Chatin explained that getting on top of the tyres is “one of the priorities” for Alpine currently, but that gaining the requisite understanding is taking time.

“There is a big step between the warming process in LMP2 compared to the Hypercar,” he said. “It’s much more difficult. If you push, you can be a hero, but in one-tenth you can be a zero because you lost the car. Right now, it’s one of the most important topics, to be better on that.

“We saw some teams like us, some teams are maybe a bit better than us right now, so there is a big way to improve. It’s not an easy part of the job for the driver. It’s not so obvious how we can improve it. Of course, we can play with the rollbar, we can play with the set-up, with the traction control to improve it, to give more confidence to the driver, because right now it’s difficult to judge the limit.

“If you stay under the limit it’s okay, but you are slow and the slower you are, the longer it is to warm the tyres and to bring the tyre in the good window. But as soon as you over-push a tiny bit, you can lose the car just like that. So it’s a part where we have to work.”

Lamborghini has to overcome similar issues too. It triple-stinted tyres at Imola to minimise warming issues in the race’s tricky mixed conditions.

Not only are both one year behind the curve on this topic, but it also doesn’t help that compared to Porsche and BMW, both Alpine and Lamborghini have limited data sets to work from. While Alpine’s two-car team is competing exclusively in the WEC, Lamborghini has divided its efforts between single-car programmes across the WEC and IMSA for its endurance rounds (although both cars will run at Le Mans).

Lamborghini has a sole SC63 in both the WEC and IMSA this year - but both cars will contest Le Mans

Lamborghini has a sole SC63 in both the WEC and IMSA this year - but both cars will contest Le Mans

Photo by: Paul Foster

Mohr acknowledges that “from the pure development perspective it’s a disadvantage” in Lamborghini’s development curve to run only a single SC63 in the WEC. He describes this as a “pragmatic decision” borne of a desire to make a “clear commitment” from the outset to both the WEC and IMSA – North America is a vitally significant market for the brand – while not overstretching its resources.

“We have not [got] the internal capabilities and capacities especially to deal with two cars here, two cars there,” said Mohr. The German later stressed that a decision on expanding to two cars has yet to be made, adding that “we don’t want to disturb ourselves too much about the side discussions” regarding the expectation that manufacturers will have to run two cars to secure WEC entries for 2025.

“We do it step-by-step,” he explained. “It doesn’t make sense also now to shoot over, that we have a lot of cars on the grid and we are not able to deal with the cars. This is, in the end, counterproductive. We have to be a little bit focused because otherwise you risk losing yourself and you run in 10,000 directions and this is ineffective.”

"Knowing how complicated the set-up philosophy is, you need at least one season of learning, it’s clear" 
Rouven Mohr

The Italian manufacturer had two notable setbacks in the build-up to Qatar. A testing crash at Paul Ricard cost it over a month of development, then in March came the unexpected departure of motorsport boss Giorgio Sanna, who can be regarded as the LMDh programme’s architect. Mohr has since held down the role of interim motorsport boss alongside his day-to-day duties and is clear that the time-sapping commitment of managing customers and organisation of Lamborghini racing series means “it doesn’t make sense to combine the roles” longer-term.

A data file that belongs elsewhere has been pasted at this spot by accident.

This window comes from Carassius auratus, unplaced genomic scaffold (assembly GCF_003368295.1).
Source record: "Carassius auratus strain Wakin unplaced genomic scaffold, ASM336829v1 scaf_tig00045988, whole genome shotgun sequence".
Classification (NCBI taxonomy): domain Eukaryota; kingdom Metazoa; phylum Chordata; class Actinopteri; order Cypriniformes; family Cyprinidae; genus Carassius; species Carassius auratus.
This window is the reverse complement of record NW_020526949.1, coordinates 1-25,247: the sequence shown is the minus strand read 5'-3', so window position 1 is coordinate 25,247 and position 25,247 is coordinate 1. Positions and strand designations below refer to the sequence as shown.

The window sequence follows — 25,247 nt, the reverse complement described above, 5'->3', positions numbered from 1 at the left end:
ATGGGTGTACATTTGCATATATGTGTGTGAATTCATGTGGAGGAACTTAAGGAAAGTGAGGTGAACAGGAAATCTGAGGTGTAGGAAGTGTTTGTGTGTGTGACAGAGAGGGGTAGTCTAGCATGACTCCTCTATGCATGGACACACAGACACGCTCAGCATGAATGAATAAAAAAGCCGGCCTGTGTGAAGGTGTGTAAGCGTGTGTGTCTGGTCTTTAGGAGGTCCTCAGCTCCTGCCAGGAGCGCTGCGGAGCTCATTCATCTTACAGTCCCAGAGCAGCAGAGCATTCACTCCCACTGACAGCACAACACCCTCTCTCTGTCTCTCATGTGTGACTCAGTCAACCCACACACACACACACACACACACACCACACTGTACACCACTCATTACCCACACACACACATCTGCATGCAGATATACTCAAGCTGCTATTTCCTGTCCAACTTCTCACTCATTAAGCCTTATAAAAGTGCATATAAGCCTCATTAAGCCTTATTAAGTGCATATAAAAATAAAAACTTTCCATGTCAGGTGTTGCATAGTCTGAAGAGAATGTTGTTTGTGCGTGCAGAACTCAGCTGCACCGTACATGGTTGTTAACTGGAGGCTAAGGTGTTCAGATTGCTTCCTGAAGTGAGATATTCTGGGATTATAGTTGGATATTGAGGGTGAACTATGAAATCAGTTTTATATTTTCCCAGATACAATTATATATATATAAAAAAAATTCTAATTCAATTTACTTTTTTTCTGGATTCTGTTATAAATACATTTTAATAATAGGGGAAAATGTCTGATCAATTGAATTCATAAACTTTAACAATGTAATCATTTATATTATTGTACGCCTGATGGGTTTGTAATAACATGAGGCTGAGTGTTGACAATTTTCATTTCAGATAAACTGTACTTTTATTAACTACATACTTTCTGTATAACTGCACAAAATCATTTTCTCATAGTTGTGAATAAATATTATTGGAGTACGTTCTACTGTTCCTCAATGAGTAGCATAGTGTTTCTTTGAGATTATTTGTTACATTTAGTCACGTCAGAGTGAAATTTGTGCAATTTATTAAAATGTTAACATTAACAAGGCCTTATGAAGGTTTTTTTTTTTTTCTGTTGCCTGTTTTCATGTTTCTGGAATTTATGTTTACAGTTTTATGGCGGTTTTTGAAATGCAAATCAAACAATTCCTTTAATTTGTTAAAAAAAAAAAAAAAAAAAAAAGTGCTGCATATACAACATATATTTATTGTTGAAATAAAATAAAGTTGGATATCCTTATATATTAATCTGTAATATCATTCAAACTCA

“If you ask me if this is a permanent solution, for sure it is not,” he said. “But we take time to select the adequate successor. We are carefully selecting the right person and then I make the handover back again.”

Mohr is encouraged that the SC63 has so far run “without any big problems” in the WEC, which he believes is a validation of Lamborghini’s in-the-loop simulation tools. He has identified its driveability as a strength as the drivers are “on a very close delta” and reckons the SC63’s downforce “is also strong”.

But this comes with the caveat that Lamborghini has yet to find the best set-up compromise between aerodynamic performance, mechanical grip and traction control – all of which are closely interlinked – and is still coming to terms with how these set-up variations influence the tyres. Although the car’s hardware is homologated, making the software more efficient and improving set-up understanding is an ongoing task.

PLUS: How motorsport is embracing the opportunities of AI

Unlocking the perfect set-up appears to be Lamborghini's biggest challenge so far

Unlocking the perfect set-up appears to be Lamborghini's biggest challenge so far

Photo by: JEP / Motorsport Images

“To find the optimum of this triangle, this is a huge job that is much bigger than a GT3 car,” Mohr noted. “These cars are quite heavy, much heavier than the old LMP1s, but they also have a huge downforce level. This generates new challenges from the pure set-up understanding.

“Knowing how complicated the set-up philosophy is, you need at least one season of learning, it’s clear. And the set-up is the main focus for development.”

It will be a question of time, miles and stumbling over hurdles already cleared by their rivals before Alpine and Lamborghini are ready to make good on their hard work against the strongest competition at the front of the WEC grid in its modern history. On the point of tyre warming, Sinault’s plea hit at the crux of the matter.

“It’s a key point of our category, so please give us some more time to have a better understanding of that,” he said. “We are really focused on that. We learn each time.”

Can Alpine or Lamborghini challenge for the top spots before the end of 2024?

Can Alpine or Lamborghini challenge for the top spots before the end of 2024?

Photo by: JEP / Motorsport Images